The iconic view of Holy Rosary with Mount Rainier (Mount Tacoma) in the distance.

By Jennifer Mortensen, Outreach Director

Holy Rosary Church in Tacoma, built by German Catholic immigrants who wanted to hear sermons in their own language, was originally established 1891 with the construction of a simple wooden church built by largely volunteer labor. With the growth of the congregation and rising concerns about the safety of the original church, services were shifted to the adjacent school auditorium in 1912 for almost nine years to make way for planning, fund-raising, and construction of the present, Gothic Revival style church. The cornerstone was laid on May 30, 1920, with the formal dedication following the next year on November 13, 1921.

The church was designed by C. Frank Mahon of Lundberg & Mahon of Tacoma, who himself was a member of Holy Rosary. Lundberg & Mahon was among the more prominent architectural firms in the South Sound region while in practice from 1913 to 1923, and Holy Rosary is considered the firm’s most notable design. In addition to its architectural merit, Holy Rosary’s significance is also due in part to its prominent place in the Tacoma skyline. The church is located at the terminus of Tacoma Avenue, a major north/south corridor in Tacoma, and is highly visible from Interstate-5. The church was also one of the earliest City of Tacoma Landmarks when it was designated in 1975.

Until recently, the church remained in continuous use as a worship space thanks to many renovation projects undertaken and funded by the parish. Most notably, the parish undertook extensive repairs and restoration work on the church and school over several years beginning in 1972; the Church steeple was sheathed in copper, replacing the leaking asbestos shingles in 1994; and restoration work was undertaken on the stained glass windows of the church in 1998 thanks to an anonymous donor in memory of her parents.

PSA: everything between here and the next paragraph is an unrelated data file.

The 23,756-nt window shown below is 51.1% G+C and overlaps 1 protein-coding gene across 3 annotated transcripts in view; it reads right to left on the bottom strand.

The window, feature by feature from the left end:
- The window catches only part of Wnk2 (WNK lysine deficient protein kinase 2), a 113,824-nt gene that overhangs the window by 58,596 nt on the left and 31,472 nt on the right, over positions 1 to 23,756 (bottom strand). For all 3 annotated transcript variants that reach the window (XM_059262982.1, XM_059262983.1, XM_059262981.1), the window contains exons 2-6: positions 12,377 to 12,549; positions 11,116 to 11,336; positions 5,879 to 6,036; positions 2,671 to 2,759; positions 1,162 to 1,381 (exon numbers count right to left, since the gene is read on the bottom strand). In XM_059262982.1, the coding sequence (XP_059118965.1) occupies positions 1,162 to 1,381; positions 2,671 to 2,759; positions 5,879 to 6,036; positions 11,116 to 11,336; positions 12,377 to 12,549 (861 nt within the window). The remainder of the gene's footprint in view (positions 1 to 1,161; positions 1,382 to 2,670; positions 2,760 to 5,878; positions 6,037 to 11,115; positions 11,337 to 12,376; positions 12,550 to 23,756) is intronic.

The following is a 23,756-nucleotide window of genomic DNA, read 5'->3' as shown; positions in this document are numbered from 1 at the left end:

In the fall of 2018, a chunk of plaster fell from the ceiling into the choir loft. Due to safety concerns, services were moved to the adjacent school building auditorium and the church building was shuttered and fenced off. The Seattle Archdiocese undertook an assessment of the building, announcing in August of 2019 that the church would be demolished due to the high cost of rehabilitation. The Archdiocese’s assessment determined that $2.5 million was needed to reoccupy the church, an additional $7 million would address all structural issues, and another $8 million—bringing the total to about $18 million—would complete a full seismic retrofit and upgrade all building systems.

Meanwhile, earlier in 2019, community members concerned about the future of the church formed the non-profit group, Save Tacoma’s Landmark Church (STLC), to raise awareness and funds to repair and restore Holy Rosary. Since the demolition was announced, the local community in Tacoma has exploded with support for saving the church. STLC has capitalized on this energy and raised funding through awareness campaigns and a wide variety of events from a classic film series at the Blue Mouse to spaghetti dinners.

Over the past year, Save Tacoma’s Landmark Church raised over $400,000 in cash and pledges, and in December of 2019, STLC announced that they received an additional $1 million pledge. The pledge, from the Jack and Angela Connelly Family Foundation, consists of a $500,000 direct donation and a pledge of an additional $500,000 that will match all donations made up to August 31, 2020. Should the matching gift total succeed, the total amount in donations and pledges raised by STLC would exceed $1.9 million.

Most recently, STLC hosted a gala dinner and auction on January 18 at the Connelly Center at Bellarmine Preparatory School in Tacoma in support of Holy Rosary. Tickets to the event sold out in mid-December, and Tacoma showed up in a big way for Holy Rosary. In addition to raising over $130,000 toward rehabilitation, it was at the gala that the Washington Trust was proud to stand with STLC and announce that the church would be listed as one of Washington’s Most Endangered Places.

We are excited to be hosting our first joint event with STLC: a “heart bomb” to show the love for Holy Rosary on Saturday, February 15. A heart bomb is a fun and creative way to bring people together and raise awareness about places that matter. Attendees can bring any size of homemade valentine (or just snag one of the extra valentines we’ll be bringing) and gather with us the Saturday after Valentine’s Day for a big group photo.

For more information on the heart bomb event on February 15, visit our Holy Rosary heart bomb page.

Rear view of Holy Rosary Church. Photo by Adam Pritchard Photography.

Interior of Holy Rosary Church. Photo by a Holy Rosary parishioner.